Theatrical release poster
|Directed by||Vincent Sherman|
|Produced by||Jerry Wald|
|Screenplay by||David Goodis
|Based on||The Letter
by W. Somerset Maugham
|Music by||Max Steiner|
|Edited by||Alan Crosland Jr.|
|July 5, 1947|
|Box office||$2,250,000 (US rentals)|
The Unfaithful is a 1947 film noir directed by Vincent Sherman, starring Ann Sheridan, Lew Ayres and Zachary Scott. The movie is based on the W. Somerset Maugham-penned 1927 play and William Wyler-directed 1940 film, The Letter.
Chris Hunter (Ann Sheridan) stabs a man in her home one night while her husband Bob is out of town. The dead man's name is Tanner and she claims not to know him.
A blackmailer, Martin Barrow (Steven Geray), shows up with a bust of Chris Hunter's head signed by Tanner, who was a sculptor. Larry Hannaford (Lew Ayres), her lawyer and a good friend, realizes that Chris is lying about not knowing the man she killed.
Barrow double-crosses her by taking the artwork to Tanner's wife (Marta Mitrovich), who is now convinced Chris had an affair with her husband. She relays this information to Bob Hunter (Zachary Scott), who demands a divorce after Chris admits having an affair with Tanner while her husband was away during the war.
Chris is charged with murder and tried. Hannaford persuades the jury that while Chris was indeed guilty of adultery, she stabbed Tanner in self-defense. Hannaford then convinces Bob and Chris at least consider trying to save their marriage rather than rush into a divorce.
- Ann Sheridan as Chris Hunter
- Lew Ayres as Larry Hannaford
- Zachary Scott as Bob Hunter
- Eve Arden as Paula
- Jerome Cowan as Prosecuting Attorney
- Steven Geray as Martin Barrow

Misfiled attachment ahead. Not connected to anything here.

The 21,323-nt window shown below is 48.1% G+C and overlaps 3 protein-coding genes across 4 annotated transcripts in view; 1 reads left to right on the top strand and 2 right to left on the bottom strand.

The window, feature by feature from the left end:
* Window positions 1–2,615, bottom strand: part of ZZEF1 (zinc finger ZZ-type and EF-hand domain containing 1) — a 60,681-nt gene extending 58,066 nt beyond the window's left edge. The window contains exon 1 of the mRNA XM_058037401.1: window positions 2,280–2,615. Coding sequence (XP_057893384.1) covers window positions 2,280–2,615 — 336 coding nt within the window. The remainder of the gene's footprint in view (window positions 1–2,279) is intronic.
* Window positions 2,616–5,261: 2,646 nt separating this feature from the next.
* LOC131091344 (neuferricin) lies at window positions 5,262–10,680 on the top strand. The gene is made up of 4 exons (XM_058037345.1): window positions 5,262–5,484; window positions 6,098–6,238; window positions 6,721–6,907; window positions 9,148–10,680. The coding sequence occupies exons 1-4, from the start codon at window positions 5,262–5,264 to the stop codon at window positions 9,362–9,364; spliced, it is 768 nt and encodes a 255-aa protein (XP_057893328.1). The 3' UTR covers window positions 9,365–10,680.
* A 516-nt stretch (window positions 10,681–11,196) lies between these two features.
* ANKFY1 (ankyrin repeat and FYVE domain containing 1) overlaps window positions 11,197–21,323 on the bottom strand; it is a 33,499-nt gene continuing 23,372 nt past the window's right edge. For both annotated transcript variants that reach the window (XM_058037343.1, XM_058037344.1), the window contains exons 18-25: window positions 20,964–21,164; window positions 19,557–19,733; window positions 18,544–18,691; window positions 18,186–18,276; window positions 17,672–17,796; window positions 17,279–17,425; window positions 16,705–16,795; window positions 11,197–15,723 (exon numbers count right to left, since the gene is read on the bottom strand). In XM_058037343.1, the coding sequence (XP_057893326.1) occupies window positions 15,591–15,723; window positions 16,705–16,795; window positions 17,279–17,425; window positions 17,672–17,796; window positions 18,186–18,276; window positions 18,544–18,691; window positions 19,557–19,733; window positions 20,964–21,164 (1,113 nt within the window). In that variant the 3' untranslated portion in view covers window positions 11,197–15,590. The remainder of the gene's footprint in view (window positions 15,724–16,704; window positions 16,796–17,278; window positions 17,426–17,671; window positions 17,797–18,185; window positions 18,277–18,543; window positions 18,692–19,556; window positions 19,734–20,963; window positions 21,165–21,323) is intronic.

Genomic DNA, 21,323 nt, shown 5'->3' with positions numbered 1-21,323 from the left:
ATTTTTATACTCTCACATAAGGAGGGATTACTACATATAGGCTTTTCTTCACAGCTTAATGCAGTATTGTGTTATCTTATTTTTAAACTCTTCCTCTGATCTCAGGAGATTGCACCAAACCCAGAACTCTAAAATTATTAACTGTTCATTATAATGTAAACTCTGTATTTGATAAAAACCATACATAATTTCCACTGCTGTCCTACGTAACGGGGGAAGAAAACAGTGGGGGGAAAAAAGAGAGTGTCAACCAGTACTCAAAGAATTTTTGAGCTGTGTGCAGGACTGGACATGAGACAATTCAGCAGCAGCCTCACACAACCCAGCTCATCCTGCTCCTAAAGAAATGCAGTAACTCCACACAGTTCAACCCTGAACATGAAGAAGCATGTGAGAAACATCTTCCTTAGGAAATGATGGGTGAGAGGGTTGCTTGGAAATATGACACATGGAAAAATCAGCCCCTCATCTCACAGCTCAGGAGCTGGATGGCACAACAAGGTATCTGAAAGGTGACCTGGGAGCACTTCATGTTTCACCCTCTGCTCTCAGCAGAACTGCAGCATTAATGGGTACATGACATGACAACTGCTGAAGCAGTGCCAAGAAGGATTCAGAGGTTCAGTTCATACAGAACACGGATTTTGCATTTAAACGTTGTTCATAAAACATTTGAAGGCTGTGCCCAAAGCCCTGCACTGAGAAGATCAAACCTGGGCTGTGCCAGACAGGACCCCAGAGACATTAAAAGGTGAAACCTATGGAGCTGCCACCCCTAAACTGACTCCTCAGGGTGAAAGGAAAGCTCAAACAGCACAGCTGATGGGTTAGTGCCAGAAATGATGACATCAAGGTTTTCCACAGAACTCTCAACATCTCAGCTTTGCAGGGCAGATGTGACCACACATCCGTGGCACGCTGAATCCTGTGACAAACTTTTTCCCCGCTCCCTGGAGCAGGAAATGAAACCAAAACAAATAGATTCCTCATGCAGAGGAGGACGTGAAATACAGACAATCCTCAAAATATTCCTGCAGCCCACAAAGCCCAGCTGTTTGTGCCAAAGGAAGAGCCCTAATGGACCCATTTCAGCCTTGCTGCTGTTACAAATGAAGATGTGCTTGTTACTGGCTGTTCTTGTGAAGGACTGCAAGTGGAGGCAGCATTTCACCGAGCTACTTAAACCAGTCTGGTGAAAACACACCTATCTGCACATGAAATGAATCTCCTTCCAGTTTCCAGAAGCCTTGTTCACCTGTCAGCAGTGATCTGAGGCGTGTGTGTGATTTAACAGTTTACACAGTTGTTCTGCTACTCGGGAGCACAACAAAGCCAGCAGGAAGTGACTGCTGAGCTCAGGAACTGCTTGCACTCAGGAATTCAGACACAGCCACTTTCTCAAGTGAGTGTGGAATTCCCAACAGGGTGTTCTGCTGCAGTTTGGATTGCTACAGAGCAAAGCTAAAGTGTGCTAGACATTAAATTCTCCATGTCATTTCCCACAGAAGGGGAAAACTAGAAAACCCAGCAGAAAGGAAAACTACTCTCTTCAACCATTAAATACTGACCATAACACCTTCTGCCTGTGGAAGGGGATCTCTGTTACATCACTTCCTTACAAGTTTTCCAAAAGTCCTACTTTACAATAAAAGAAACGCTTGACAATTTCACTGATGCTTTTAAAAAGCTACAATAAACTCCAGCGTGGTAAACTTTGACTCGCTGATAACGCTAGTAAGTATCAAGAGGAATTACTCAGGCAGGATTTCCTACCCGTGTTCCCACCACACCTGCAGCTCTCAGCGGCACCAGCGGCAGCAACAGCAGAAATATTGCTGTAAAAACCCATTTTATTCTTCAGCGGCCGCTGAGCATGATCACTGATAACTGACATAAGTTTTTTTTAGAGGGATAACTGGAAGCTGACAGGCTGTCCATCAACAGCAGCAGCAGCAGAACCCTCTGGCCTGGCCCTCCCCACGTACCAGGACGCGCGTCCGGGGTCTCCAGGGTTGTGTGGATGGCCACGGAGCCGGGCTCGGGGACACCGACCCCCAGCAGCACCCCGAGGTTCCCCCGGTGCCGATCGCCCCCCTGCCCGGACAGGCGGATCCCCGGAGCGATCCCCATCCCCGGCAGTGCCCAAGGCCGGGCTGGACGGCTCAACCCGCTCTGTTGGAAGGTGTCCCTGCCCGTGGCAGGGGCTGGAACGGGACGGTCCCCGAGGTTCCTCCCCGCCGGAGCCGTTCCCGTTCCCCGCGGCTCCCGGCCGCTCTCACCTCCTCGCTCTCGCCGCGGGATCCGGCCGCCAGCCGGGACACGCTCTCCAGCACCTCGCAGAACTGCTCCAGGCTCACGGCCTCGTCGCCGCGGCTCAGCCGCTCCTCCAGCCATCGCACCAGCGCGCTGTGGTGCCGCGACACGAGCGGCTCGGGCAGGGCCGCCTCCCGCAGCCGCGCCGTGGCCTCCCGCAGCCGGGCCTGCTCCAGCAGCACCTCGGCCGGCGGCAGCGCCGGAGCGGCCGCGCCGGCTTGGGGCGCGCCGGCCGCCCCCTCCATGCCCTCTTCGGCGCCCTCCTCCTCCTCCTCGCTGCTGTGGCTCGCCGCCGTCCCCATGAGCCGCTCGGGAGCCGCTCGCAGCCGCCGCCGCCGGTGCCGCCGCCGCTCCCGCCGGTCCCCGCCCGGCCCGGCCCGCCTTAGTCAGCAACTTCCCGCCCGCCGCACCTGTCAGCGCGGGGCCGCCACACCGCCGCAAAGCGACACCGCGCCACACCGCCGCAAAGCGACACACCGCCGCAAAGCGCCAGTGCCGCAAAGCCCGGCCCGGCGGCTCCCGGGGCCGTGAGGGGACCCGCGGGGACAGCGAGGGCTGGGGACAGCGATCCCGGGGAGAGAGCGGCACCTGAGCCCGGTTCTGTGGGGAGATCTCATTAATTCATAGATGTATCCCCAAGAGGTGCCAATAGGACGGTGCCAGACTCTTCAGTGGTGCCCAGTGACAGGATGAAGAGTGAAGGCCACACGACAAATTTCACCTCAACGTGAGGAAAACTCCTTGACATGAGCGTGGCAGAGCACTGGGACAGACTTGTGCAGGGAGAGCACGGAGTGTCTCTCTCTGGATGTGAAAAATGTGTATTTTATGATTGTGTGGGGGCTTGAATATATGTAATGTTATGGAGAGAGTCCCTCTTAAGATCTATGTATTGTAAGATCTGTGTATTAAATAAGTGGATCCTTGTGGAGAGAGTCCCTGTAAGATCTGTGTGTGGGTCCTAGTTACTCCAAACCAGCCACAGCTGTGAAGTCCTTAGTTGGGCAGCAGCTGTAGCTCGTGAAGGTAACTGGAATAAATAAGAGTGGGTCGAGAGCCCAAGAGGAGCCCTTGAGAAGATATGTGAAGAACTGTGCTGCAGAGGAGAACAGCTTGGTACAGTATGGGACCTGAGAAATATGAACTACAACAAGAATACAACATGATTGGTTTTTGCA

- John Hoyt as Det. Lt. Reynolds
- Peggy Knudsen as Claire
- Marta Mitrovich as Mrs. Tanner
- Douglas Kennedy as Roger
- Claire Meade as Martha
- Frances Morris as Agnes
- Jane Harker as Joan
The New York Times gave the film a mixed review: "The Warner Brothers have turned out a better than average murder mystery in The Unfaithful, but they have badly over-weighted with melodramatics the things they obviously wanted to say about a pressing social problem. The new picture at the Strand stabs and jabs like a hit-and-run prizefighter at the subject of hasty divorces and the dangerous consequences to society of this ill conceived cure all for marital difficulties, but it never gets across a telling dramatic punch. However, through some uncommonly persuasive acting and skillful direction the patently artificial plot stands up surprisingly well."
- "The Unfaithful (1947) Detail View". AFI Catalog of Feature Films. American Film Institute. Retrieved 13 May 2017.
- "Top Grossers of 1947", Variety, 7 January 1948 p 63
- The Unfaithful at the TCM Movie Database.
- The New York Times, film review, June 28, 1947. Last accessed: November 18, 2009.